As American cities seek to revitalize their urban centers and surrounding region, planners and politicians often look for quick-fix schemes. But cities that have achieved success, Michael Pagano and Ann Bowman claim, have done so through an alliance of politics and economics focused upon a long-term vision of what the city can be. Arguing that "politics matter," Pagano and Bowman demonstrate the critical role played by political leaders in molding a city's future and in forging coalitions to ensure success. They contend that market failure does not explain why city governments get involved in subsidizing development; rather, governments intervene in response to changing fiscal conditions and political leaders' perceptions of their city's image and its place in the hierarchy of cities.
Pagano and Bowman draw on comparative data from ten medium-sized cities, which they divide into four categories: survivalist cities (high distress, high activism), expansionist cities (low distress, high activism), market cities (high distress, low activism), and maintenance cities (low distress, low activism). Examining forty city-supported development projects within these four categories, they show how city investment in, and regulation of, development projects is the most effective way for political leaders to control and shape the future of their city. The book also emphasizes the importance of comparing initial expectations and goals to results in evaluating the success of city-supported development.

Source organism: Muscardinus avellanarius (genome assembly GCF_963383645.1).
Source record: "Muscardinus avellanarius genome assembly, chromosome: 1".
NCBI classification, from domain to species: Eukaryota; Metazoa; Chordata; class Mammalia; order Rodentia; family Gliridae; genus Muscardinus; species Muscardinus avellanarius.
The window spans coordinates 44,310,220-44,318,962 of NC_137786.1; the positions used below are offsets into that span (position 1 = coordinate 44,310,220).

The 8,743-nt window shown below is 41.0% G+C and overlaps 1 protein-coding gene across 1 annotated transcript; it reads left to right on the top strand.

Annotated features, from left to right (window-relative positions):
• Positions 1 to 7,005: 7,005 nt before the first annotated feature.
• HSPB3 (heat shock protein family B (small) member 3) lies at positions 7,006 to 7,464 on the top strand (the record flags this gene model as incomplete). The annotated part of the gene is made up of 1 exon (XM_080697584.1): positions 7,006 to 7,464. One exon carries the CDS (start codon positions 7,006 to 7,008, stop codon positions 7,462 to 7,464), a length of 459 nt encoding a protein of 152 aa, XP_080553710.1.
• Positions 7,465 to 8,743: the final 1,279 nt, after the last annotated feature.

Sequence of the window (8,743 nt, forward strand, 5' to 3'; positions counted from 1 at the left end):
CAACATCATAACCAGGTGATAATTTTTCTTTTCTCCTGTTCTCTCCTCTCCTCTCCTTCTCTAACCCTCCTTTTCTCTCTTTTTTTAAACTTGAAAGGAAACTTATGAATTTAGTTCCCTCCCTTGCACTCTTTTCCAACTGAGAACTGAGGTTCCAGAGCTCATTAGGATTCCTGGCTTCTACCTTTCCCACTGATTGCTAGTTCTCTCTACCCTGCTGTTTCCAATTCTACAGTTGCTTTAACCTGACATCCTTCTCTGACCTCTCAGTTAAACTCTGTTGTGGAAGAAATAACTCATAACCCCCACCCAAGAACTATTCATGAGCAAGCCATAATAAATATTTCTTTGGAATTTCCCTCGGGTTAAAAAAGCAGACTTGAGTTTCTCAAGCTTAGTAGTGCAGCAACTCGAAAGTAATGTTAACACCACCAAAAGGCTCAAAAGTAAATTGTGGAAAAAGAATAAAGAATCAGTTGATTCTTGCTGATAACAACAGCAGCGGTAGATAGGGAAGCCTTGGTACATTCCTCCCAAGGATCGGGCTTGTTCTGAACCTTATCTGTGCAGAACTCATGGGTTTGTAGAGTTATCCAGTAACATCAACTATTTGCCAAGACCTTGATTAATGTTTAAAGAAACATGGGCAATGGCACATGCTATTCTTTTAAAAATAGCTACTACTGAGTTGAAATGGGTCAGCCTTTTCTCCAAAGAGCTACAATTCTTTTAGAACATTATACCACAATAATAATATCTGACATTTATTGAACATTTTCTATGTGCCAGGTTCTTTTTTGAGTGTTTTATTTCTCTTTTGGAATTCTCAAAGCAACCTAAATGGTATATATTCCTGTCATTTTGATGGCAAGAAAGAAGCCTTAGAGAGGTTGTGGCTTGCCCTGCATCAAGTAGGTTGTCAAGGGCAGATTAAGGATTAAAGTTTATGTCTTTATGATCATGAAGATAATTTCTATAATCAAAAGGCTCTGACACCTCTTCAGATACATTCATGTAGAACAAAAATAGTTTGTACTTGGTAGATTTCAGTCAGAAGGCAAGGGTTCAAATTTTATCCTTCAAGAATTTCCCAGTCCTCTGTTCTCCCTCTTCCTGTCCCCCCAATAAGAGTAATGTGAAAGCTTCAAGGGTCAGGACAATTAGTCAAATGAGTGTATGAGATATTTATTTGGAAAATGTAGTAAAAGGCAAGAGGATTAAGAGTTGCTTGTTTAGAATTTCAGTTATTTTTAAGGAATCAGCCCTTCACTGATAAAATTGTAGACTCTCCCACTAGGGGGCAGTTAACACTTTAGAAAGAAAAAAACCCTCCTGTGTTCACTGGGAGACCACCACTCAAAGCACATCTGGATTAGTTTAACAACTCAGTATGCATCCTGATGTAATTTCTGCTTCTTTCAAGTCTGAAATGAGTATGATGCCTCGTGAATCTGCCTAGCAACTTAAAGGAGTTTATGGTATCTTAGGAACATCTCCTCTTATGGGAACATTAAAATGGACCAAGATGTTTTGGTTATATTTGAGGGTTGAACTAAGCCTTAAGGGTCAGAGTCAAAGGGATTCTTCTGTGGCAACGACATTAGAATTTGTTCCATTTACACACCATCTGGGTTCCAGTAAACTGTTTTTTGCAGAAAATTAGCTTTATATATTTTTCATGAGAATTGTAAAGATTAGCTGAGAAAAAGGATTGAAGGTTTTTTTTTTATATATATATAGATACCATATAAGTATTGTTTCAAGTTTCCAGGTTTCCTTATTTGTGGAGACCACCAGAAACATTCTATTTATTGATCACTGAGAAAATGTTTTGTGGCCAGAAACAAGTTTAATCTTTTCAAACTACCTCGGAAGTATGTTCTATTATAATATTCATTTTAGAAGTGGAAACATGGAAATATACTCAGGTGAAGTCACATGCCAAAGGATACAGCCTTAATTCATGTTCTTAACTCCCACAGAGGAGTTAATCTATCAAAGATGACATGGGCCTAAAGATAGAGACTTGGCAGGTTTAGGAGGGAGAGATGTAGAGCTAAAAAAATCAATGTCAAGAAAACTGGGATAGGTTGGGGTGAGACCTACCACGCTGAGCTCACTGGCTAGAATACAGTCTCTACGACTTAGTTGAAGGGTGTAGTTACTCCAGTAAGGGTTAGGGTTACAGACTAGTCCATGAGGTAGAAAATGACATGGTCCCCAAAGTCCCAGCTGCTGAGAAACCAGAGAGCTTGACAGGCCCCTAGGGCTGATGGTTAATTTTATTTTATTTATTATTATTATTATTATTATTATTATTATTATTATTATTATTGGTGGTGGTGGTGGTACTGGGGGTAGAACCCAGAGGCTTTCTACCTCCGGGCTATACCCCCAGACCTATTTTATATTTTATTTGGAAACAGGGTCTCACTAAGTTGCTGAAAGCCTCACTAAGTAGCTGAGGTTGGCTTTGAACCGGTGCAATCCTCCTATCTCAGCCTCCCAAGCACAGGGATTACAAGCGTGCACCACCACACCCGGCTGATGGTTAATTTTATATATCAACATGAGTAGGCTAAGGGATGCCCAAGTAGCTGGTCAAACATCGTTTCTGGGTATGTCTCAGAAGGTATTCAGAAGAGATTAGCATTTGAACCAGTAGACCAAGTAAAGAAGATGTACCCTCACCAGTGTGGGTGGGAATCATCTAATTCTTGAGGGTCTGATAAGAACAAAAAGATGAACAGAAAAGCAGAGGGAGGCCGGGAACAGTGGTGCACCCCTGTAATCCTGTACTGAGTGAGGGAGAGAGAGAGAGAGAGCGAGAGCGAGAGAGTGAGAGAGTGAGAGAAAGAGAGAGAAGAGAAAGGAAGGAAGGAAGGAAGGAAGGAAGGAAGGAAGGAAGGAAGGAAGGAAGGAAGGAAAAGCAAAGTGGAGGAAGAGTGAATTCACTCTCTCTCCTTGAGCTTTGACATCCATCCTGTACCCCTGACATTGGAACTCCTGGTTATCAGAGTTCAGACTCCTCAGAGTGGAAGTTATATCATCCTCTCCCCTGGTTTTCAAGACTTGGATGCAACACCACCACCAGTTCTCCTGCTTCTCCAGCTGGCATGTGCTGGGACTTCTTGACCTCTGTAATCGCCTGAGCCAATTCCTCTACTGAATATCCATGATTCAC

|Publisher:||Johns Hopkins University Press|
|Product dimensions:||6.00(w) x 9.00(h) x (d)|
|Age Range:||18 Years|
About the Author
Michael A. Pagano is professor of political science at Miami University in Oxford, Ohio. Ann O'M. Bowman is professor in the Department of Government and International Studies at the University of South Carolina, Columbia.